Update on Yemen: International Institutions, Non-State Actors, and Humanitarian Crisis

Update on Yemen: International Institutions, Non-State Actors, and Humanitarian Crisis

22 million Yemenis are dependent on aid; a stable government and institutions are absent; extremists groups occupy pockets of territory. As fighting between the Iranian-backed Houthis and the Gulfi-backed Hadi government continues across Yemen, the world’s attention is fixed on the key port city of Hodeidah.  

On July 2nd, the United Nations (UN) Envoy to Yemen, Martin Griffiths, arrived in Sanaa to continue negotiations about Hodeidah, a key-Houthi-held port city along the Red Sea. This marks the second week of attempted talks this year between representatives of the Houthis and Hadi government. On Sunday, July 1st, United Arab Emirates Minister of State for Foreign Affairs Anwar Gargash posted this on Twitter: “We welcome continuing efforts by UN Special Envoy, Martin Griffiths, to achieve an unconditional Houthi withdrawal from Hodeida city and port. We have paused our campaign to allow enough time for this option to be fully explored. We hope he will succeed.” The Houthi government has offered UN control of the Hodeidah port as one aspect of a ceasefire agreement. However, both sides have not agreed to the other’s request. The UN-led talks today are the second attempt to bring about a degree of negotiated peace between the sides; the first talks led by Griffiths unsuccessfully ended in 2016.

Outside of the two conflicting parties—the Houthis and the Hadi government —al-Qaeda in the Arabian Peninsula (AQAP) and the Islamic State control territory within Yemen. Formed in 2009, AQAP has engaged in a culturally specific narrative and community development to encourage local power sharing in Yemen. However, the Islamic State did not partake in similar tactics and thus has had a difficult time gaining traction across the country. Ingrained in and cooperating with local communities, these tactics have arguably strengthened AQAP’s control of territory and remain an existential threat. As the civil war broke out in Yemen, AQAP used the conflict to publically and forcefully fight against the Iranian-backed Houthis. Throughout the month of June, it was reported that AQAP increased its rate of operations against Emirati-backed forces. Furthermore, in its campaign against terrorism, the United States Central Command, under the direction of President Trump, has conducted 26 airstrikes in 2018 against AQAP.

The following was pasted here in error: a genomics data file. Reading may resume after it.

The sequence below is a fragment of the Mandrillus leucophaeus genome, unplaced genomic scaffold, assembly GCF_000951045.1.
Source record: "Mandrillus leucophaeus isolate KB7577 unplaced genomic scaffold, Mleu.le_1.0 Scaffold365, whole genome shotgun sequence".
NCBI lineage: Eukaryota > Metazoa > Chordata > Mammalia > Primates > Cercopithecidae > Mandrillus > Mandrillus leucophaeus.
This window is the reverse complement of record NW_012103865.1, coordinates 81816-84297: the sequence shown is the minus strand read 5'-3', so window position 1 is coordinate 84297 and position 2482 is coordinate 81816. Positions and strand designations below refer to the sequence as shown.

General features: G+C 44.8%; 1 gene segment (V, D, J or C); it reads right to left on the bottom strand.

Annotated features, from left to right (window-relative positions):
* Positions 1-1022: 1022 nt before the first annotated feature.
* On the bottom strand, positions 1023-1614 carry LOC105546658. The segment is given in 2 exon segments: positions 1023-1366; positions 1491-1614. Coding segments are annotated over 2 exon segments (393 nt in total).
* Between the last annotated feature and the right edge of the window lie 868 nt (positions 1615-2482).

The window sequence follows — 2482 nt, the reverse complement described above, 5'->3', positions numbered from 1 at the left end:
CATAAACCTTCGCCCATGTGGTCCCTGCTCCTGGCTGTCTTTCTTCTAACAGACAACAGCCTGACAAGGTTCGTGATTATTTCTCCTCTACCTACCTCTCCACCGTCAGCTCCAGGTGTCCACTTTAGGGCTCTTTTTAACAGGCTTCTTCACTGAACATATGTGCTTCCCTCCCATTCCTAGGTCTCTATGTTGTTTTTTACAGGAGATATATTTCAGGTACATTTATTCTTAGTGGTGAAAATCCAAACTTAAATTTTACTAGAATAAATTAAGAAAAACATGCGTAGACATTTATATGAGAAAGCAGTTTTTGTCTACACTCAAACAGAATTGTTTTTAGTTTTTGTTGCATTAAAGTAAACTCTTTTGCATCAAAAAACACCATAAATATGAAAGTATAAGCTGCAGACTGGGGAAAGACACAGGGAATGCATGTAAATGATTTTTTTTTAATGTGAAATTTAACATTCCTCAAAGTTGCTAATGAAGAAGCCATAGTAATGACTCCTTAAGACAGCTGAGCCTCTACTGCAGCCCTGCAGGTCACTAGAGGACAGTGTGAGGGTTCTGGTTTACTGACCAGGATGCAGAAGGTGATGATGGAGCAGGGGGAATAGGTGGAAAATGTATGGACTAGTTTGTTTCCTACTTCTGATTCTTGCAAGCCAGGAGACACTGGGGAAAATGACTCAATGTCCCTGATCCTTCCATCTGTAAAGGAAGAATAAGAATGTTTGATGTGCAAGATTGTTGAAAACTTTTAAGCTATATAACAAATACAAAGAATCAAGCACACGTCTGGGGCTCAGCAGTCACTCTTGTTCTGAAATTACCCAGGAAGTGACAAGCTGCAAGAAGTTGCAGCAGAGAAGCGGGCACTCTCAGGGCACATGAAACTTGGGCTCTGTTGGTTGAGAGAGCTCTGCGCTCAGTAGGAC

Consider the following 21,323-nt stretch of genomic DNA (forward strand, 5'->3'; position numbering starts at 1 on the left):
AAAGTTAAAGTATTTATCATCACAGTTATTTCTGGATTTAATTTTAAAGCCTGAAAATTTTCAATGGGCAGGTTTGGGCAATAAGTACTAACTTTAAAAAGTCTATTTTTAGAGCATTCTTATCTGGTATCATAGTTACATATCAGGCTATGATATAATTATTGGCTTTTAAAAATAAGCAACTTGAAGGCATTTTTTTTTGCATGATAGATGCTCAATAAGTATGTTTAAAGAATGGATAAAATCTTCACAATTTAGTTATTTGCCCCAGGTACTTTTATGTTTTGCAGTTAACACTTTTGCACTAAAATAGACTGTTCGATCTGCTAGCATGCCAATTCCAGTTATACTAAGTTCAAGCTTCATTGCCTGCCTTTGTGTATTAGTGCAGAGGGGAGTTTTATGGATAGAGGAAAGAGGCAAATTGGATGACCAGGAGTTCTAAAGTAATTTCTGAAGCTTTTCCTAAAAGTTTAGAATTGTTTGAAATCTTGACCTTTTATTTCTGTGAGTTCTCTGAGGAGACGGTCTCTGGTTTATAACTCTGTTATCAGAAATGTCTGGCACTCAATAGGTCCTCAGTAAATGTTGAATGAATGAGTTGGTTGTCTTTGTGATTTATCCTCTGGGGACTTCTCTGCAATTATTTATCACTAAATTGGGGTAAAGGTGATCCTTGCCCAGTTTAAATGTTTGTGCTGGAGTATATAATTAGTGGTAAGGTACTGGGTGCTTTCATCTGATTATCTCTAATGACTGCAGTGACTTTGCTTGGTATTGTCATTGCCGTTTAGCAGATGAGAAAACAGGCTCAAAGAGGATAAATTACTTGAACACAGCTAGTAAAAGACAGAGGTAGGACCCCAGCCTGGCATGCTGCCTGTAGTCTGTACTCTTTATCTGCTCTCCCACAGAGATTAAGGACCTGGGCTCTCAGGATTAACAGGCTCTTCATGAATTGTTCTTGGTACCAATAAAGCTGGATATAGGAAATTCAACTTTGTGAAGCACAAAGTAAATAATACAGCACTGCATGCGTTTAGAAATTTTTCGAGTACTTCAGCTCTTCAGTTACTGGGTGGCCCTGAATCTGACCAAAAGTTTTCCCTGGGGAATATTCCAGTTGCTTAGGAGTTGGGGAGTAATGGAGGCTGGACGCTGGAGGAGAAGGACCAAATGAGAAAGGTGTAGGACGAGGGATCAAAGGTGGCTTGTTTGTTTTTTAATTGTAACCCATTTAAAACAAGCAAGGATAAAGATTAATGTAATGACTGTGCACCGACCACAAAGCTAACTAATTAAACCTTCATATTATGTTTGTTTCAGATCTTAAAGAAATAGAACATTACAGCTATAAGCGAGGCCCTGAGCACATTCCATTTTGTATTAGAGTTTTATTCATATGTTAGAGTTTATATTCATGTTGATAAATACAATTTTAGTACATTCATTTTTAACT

In addition to the aforementioned complexities, the humanitarian crisis in Yemen is worsening. By the numbers, 22 million are in need of aid; 15.7 million lack access to clean, safe drinking water; 8 million are “one step away from famine,” according to the UN; 3 million are internally displaced; 2.5 million children are out of school; 1 million cholera cases; over 10,000 have been killed. The fighting in and around Hodeidah has further exacerbated the humanitarian crisis. In a country with a total population of 27 million people, these numbers are devastating. Earlier in August, Saudi Arabia and the United Arab Emirates gave the Yemen Humanitarian Fund, run by UN Office for the Coordination for Humanitarian Affairs, $930 million, accounting for a third of the budget needed to carry out aid projects.

There is yet to be a decisive outcome in the fight for Hodeidah, or the entire war nonetheless; the humanitarian crisis is worsening; non-state actors are deeply rooted in society. The path to peace will neither be simple nor clear, but the upcoming days and weeks will be very telling of the trajectory of the war.

 

Morgan Bedford is a Summer Associate at PDC.

 

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